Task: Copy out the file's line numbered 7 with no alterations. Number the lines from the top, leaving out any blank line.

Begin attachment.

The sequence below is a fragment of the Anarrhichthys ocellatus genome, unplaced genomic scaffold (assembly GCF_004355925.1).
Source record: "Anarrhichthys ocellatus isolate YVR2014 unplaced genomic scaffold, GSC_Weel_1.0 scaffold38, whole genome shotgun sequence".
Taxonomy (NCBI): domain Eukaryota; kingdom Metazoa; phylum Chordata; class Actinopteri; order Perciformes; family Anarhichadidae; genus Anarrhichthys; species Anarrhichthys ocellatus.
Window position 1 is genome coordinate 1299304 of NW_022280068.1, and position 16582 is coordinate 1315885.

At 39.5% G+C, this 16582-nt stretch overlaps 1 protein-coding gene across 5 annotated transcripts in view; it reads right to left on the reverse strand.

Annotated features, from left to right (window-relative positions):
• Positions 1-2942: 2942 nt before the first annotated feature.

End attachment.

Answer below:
• Positions 1-2942: 2942 nt before the first annotated feature.